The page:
• Mine got ruined when I left my window car open and it rained that night, the next morning all my CD's in my CD case where all wet, moldy, and discolored. They didn't work anymore. But I'm guessing if they just get wet and you wipe it off right away, they will be okay. In my case it stood over night and caused damage to all of them.
  • I can tell you this. If your CD accidently gets sprayed with a little water, it's no big. I've had this happen before, and all was well, but if it has been left in water for a sustained period of time, then it will usually get ruined.(Although this has never happended to me personally, it has happened to others.)
  • As a matter of fact your CD's might still be saveable. if they are not warped. Take some toothpaste and gently rub the surface in circles, with your finger, starting from the inside working out. This might just make them readable again.
  • I have a friend who wipes his cds with a wet cloth when they get stuck, to try and make them work again. I'm not sure if the water does them any real good, but it doesn't instantly ruin them. (And it does make them work again)
  • Water on its own will not damage a CD. Water and a soft cloth (e.g., lens cleaning cloth) are recommended for cleaning any type of optical disk. Other posters have noted secondary problems, such as mold. Problems such as these are caused by improper storage, not because the water itself has damaged the CDs. Mold can damage CDs by staining the disks or attacking the label inks. It is fairly difficult to damage a CD, particularly when compared to vinyl records. The side that is read by the laser has a thick layer of polycarbonate for protection. The label side of the disk is more prone to damage, as it is much thinner. Radial scratches on the bottom of the disk are much less likely to cause read errors than circular scratches. This is why it is recommended that disks be cleaned using a cleaning cloth and wiping from the inside to the outside, rather than rubbing around and around. DVDs are more easily damaged by scratches, since the data tracks are packed much more closely. Minor scratches on the bottom of a CD can be repaired and products for this purpose are available commercially. Scratches on the label side may damage the optical layer, which is unrepairable. The plastic disks can warp if they are stored improperly, e.g., left exposed on a car seat in summer. Audio CD players can scratch CDs. The disk is inserted in a slot on most automotive players and some type of fabric is attached to the top and bottom of the slot. Dust and grit can adhere to this material, scratching the disks when they are inserted or removed. I strongly recommend that you protect your investment by making copies of any disks you want to take outside the home. For example, all of the CDs I play in my car are copies, because of the potential for damage when used in an automobile and because some of my disks are both expensive and difficult or impossible to replace. Careful handling and storage will prevent damage to your CDs. Store them in the jewel case, only take them out to play, and return them to the case afterwards. Don't leave them lying around on a table, where they can easily be damaged. ---------------------------------------- Edit: Please note that I am not advising "bootlegging" CDs. Copyright law in Canada, where I live, permits you to make copies of a recording for your own use, providing you purchased the recording.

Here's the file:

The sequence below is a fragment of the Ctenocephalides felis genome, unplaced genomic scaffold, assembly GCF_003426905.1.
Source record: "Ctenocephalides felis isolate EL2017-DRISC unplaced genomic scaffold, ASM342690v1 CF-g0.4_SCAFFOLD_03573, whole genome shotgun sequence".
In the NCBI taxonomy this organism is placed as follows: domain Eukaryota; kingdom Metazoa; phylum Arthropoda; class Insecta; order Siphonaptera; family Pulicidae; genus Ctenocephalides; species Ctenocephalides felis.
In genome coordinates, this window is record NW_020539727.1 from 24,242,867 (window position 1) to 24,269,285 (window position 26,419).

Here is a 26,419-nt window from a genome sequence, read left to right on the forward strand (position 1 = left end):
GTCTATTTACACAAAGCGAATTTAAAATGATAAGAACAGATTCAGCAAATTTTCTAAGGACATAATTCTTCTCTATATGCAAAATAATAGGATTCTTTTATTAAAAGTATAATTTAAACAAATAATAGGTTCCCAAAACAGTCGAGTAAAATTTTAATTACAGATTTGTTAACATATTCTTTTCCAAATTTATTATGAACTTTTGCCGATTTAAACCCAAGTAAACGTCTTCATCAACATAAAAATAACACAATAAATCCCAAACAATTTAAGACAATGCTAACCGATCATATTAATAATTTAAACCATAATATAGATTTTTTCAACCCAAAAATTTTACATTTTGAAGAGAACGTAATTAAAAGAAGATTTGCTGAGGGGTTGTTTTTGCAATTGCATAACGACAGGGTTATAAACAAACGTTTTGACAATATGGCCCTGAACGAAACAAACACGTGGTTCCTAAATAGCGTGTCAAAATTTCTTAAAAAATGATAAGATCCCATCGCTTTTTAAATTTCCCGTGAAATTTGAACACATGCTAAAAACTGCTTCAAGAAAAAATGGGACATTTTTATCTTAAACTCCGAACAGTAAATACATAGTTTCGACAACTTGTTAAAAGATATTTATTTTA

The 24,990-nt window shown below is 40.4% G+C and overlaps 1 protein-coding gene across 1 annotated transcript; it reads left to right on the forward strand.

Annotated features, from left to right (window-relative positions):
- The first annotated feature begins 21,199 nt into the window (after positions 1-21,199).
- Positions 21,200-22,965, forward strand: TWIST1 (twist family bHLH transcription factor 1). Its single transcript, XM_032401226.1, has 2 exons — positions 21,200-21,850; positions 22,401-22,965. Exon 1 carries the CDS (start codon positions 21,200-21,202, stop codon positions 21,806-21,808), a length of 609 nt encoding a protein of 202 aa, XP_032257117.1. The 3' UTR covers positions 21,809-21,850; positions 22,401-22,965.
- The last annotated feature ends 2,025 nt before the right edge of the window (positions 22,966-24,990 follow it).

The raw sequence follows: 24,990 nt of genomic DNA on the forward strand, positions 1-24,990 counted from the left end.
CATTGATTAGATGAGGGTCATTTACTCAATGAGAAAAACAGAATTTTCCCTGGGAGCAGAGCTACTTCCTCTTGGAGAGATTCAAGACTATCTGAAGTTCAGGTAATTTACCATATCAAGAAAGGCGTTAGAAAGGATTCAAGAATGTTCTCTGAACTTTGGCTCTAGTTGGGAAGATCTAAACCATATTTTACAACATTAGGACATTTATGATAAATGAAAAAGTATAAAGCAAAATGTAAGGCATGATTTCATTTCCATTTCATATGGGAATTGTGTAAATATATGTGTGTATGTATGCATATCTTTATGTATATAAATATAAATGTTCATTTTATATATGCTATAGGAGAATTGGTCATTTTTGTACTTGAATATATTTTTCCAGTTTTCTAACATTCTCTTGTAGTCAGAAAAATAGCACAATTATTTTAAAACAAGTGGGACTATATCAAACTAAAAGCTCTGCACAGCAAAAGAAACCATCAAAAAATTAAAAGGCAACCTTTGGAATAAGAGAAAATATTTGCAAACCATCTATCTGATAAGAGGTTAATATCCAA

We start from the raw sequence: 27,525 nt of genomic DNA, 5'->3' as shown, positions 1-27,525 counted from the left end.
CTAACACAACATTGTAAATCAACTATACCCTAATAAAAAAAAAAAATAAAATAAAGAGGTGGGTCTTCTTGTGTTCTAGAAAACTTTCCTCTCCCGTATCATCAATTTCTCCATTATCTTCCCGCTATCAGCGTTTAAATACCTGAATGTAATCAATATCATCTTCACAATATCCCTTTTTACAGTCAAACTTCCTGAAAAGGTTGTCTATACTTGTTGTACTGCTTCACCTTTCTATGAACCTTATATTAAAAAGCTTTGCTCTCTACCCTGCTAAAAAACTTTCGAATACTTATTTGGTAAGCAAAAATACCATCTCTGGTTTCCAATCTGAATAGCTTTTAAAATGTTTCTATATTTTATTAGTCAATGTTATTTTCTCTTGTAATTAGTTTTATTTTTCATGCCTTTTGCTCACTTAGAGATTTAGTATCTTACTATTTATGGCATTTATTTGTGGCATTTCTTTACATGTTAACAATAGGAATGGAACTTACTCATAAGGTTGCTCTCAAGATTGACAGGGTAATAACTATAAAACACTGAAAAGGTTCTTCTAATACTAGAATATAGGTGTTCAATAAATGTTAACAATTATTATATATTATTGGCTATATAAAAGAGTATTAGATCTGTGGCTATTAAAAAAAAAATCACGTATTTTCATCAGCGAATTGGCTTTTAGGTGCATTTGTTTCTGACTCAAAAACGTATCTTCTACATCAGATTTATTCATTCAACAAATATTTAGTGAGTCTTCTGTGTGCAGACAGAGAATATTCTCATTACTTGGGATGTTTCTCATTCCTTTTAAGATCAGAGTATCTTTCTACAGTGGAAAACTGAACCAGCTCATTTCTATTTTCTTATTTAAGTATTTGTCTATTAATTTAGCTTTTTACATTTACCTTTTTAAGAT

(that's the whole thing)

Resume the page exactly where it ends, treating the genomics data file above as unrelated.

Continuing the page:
• Red John I think has put his finger on the likely problem: the mold has damaged the label side in some way. A quick damp wipe, or even a dousing, would not damage the CD, unless it had a paper label. There is a very important point about CD care which RJ alluded to but which can't be overstressed. The working surface of the CD is actually just under the label. The underside that we tend to be so careful with is indeed a relatively thick piece of plastic, so that even pretty deep scratches can be repaired. it just has to be clear enough that the laser can focus through it. A minor scratch on the upper or label side can remove the reflective surface which carries the information, and irreparably damage the CD. Some molds may indeed be able to penetrate this surface.
  • No, not if get wet because i found a CD outside one day when i was walking and it was wet but when I played it at home, it worked fine and it still does.
  • If you make sure you dry them before you play them, they should be all right.

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